Updated: 2:55 p.m.
As his polling continues to lag and his Democratic primary race has heated up, Rep. Kendrick Meek’s Senate campaign on Thursday released a strategy memo that laid out the Congressman’s path to victory in the fall and sought to rein in talk that Democrats are embracing the Independent candidacy of Florida Gov. Charlie Crist.
In the memo, Meek campaign manager Abe Dyk makes the case that in a general election race against Crist and Republican Marco Rubio, Meek needs to simply consolidate support among Democrats — who make up 42 percent of the Florida electorate — to win in November.
But since he abandoned the Republican Party in late April, Crist has actively worked to find some room for growth within Democratic constituencies, and Washington and Florida media have been quick to note any instances where high-profile Democrats have raised money or promoted the governor’s Independent bid.
Dyk dismissed any talk that Democrats are abandoning Meek and made the case that Democrats will come home for the Congressman in the fall.
Though Dyk never mentions the fact that Meek continues to poll in the mid-teens in general election surveys, he does acknowledge that other campaigns have spent millions of dollars on campaign ads while Meek has yet to launch an ad. But Dyk predicts that any support for Crist among Democrats will crumble after Meek begins employing his $6 million-plus campaign war chest on radio and television spots that highlight how far Crist has strayed from the issues that are important to the Democratic base.
“Governor Crist has supported offshore oil drilling, has an anti-choice record, and opposed health care reform and champions repeal of the landmark legislation. His about face on serious policy issues are dizzying and not believable,” Dyk wrote.
He also predicts that Meek will come out of his August primary with an important boost of momentum.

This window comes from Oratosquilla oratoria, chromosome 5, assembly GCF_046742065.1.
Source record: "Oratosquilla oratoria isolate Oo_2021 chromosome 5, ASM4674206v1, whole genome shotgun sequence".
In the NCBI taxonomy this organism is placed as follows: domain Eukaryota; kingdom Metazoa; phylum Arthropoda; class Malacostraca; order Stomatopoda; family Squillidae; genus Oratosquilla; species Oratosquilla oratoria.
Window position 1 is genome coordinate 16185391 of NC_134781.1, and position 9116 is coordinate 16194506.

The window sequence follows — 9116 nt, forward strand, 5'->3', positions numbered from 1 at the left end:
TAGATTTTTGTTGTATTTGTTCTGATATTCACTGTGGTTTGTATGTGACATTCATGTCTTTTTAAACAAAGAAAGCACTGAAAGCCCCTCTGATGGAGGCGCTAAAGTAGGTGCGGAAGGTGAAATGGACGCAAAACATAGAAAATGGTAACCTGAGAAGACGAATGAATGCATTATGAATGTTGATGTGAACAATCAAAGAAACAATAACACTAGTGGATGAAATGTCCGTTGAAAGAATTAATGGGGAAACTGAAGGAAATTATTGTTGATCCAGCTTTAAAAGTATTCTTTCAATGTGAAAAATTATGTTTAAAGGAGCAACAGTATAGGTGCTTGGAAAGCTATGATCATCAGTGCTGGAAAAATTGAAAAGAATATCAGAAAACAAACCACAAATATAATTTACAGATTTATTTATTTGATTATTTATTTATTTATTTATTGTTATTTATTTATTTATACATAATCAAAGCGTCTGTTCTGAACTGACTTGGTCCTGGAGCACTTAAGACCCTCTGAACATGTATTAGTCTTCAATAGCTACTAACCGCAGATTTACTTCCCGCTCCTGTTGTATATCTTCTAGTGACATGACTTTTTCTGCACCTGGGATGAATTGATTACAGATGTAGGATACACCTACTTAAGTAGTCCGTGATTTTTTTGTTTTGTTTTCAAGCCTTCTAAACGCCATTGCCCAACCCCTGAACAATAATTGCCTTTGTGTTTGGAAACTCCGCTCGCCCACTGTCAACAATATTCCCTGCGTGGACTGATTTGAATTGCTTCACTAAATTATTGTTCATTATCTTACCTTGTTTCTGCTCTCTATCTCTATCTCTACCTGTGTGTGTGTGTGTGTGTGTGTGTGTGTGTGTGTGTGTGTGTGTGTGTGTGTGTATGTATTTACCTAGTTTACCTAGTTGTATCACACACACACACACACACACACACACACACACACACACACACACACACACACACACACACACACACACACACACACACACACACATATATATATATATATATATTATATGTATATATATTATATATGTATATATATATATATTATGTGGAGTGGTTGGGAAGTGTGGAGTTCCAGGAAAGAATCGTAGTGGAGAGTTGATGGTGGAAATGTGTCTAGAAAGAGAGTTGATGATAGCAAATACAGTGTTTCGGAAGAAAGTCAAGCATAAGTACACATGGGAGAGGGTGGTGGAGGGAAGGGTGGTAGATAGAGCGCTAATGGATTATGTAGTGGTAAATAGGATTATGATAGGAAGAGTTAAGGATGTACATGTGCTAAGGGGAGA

Meek wasn’t expected to have much of a primary to speak of until billionaire real estate developer Jeff Greene announced his intention to enter the Democratic primary in April.
After a little more than a month in the race, Greene trailed Meek by just 2 points in an early June Quinnipiac poll.
But Dyk said any support Greene has shown has been manufactured by the millions of dollars he’s already spent. The Meek campaign has hit Greene for making money off uncovered credit default swaps and betting against Florida homeowners, and Meek advisers believe that background will sink Greene’s campaign, even if he spends the $40 million he said he would on the primary.
“In a year when there is so much anger at Wall Street, it’s likely that no candidate in the country has a bigger biographical barrier to election than someone who helped wreck the economy … [at the expense of] middle-class homeowners. … Kendrick’s message will only be strengthened by Jeff Greene’s primary challenge because these are the same messages that will propel Kendrick to victory against two Republicans in the fall,” Dyk wrote.
So the race will come down to Crist, Rubio and Meek, and Dyk said he likes the matchup because it essentially pits two Republicans against one Democrat.
“Whereas Rubio stands for a lot of things that are wrong and far outside the mainstream, no one really knows what Governor Crist really thinks about any single issue,” Dyk wrote.